SALT LAKE CITY — The Utah Supreme Court has upheld public access to streams and rivers, siding with an advocacy group on entry to the waterways.
In a ruling published Thursday night, the state’s top court sided with Utah Stream Access Coalition in a lawsuit against private property owners along the Weber River. USAC sued, hoping to block property owners from cutting off their ability to get in the water along stretches of the river.
The Utah Supreme Court upheld a lower court ruling that found the water is publicly accessible.
“The district court ruled in USAC’s favor. It found that the one-mile stretch of the Weber River was ‘navigable water.’ And it accordingly held that USAC had a right of access to the waters in question. We affirm,” Justice Thomas Lee wrote.
In 2011, USAC sued to ensure a one-mile stretch of the Weber River remained accessible for people seeking to recreate and for commercial industry. USAC has said the area is popular for kayakers and for trout fishing and private property owners along the river started putting up signs blocking access to the water. The state was largely neutral on the issue, but raised concerns for property owners about the threat of litigation.
“In response to these and other concerns, USAC explained that it sought only recreational use rights for its members and not a title determination. Ultimately, USAC’s trial brief clarified that it rooted its right of access in the Public Waters Access Act, which in its view implicated a navigability standard imported from federal law,” Justice Lee wrote.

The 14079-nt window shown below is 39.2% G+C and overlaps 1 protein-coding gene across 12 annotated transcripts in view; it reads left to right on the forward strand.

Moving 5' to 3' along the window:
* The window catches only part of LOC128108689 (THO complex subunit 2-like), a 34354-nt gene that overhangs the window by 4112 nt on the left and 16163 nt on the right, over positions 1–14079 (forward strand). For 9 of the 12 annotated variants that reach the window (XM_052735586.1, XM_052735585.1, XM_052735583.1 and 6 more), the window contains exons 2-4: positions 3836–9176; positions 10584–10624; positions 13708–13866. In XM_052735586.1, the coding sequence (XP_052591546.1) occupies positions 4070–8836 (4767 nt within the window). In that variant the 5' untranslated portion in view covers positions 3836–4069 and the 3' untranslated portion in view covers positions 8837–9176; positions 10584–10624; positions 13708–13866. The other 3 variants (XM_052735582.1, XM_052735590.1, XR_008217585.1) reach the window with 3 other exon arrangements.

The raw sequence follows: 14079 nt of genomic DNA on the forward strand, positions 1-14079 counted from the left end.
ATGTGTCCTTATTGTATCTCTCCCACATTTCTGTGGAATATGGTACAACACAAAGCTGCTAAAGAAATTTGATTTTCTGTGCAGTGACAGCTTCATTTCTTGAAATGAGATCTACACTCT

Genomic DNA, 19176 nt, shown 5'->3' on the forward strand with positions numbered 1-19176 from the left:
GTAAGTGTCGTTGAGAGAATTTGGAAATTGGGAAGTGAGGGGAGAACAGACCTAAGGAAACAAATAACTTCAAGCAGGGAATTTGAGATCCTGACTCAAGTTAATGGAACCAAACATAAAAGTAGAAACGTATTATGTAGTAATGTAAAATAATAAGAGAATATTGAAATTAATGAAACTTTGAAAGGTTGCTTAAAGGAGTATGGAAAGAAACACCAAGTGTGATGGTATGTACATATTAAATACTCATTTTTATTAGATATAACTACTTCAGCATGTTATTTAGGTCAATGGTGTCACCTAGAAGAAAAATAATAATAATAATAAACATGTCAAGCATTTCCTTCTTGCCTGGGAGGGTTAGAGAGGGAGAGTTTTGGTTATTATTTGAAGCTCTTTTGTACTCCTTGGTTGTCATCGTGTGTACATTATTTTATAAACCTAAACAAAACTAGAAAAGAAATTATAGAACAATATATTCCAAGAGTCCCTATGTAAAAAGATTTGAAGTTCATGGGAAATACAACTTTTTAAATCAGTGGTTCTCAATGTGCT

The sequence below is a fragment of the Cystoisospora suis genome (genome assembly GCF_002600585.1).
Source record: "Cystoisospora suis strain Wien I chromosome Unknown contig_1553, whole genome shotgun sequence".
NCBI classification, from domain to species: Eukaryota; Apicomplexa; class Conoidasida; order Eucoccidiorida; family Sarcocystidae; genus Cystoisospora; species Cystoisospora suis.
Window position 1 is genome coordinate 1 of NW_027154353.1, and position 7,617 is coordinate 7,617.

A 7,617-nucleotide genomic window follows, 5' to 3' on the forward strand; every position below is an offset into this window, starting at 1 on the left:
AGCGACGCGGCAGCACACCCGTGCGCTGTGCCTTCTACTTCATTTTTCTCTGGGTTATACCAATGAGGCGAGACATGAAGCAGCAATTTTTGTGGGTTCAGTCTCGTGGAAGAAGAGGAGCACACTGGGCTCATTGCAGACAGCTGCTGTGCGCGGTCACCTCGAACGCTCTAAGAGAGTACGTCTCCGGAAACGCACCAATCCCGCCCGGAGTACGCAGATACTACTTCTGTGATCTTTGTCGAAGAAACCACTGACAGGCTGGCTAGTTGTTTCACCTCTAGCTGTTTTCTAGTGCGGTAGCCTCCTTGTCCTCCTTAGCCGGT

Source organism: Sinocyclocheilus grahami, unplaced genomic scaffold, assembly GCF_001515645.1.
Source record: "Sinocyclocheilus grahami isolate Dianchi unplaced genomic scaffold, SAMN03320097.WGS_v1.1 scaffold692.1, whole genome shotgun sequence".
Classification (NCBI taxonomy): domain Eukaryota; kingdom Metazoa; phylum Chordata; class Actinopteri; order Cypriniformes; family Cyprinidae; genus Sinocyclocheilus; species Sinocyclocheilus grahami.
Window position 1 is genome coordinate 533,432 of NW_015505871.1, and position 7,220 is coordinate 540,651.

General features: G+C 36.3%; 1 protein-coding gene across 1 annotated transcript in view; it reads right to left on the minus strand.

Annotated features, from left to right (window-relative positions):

In ruling for USAC, the Court noted the Weber River’s use for commercial purposes as an example of “navigability,” therefore granting public access to the waterways. The Court did not address the issue of who has title of the land under the water.
That brought a partial dissent from now-retired Justice Christine Durham, who wrote: “I would hold that USAC has standing to bring a claim to quiet title to the lands at issue in this case in the State and the people of Utah. Accordingly, I would affirm the district court and hold that the State gained title to the land in 1896.”
The ruling is similar to another lawsuit that upheld public access to waterways and overturned a state law in 2015.
Read the full ruling by the Utah Supreme Court here: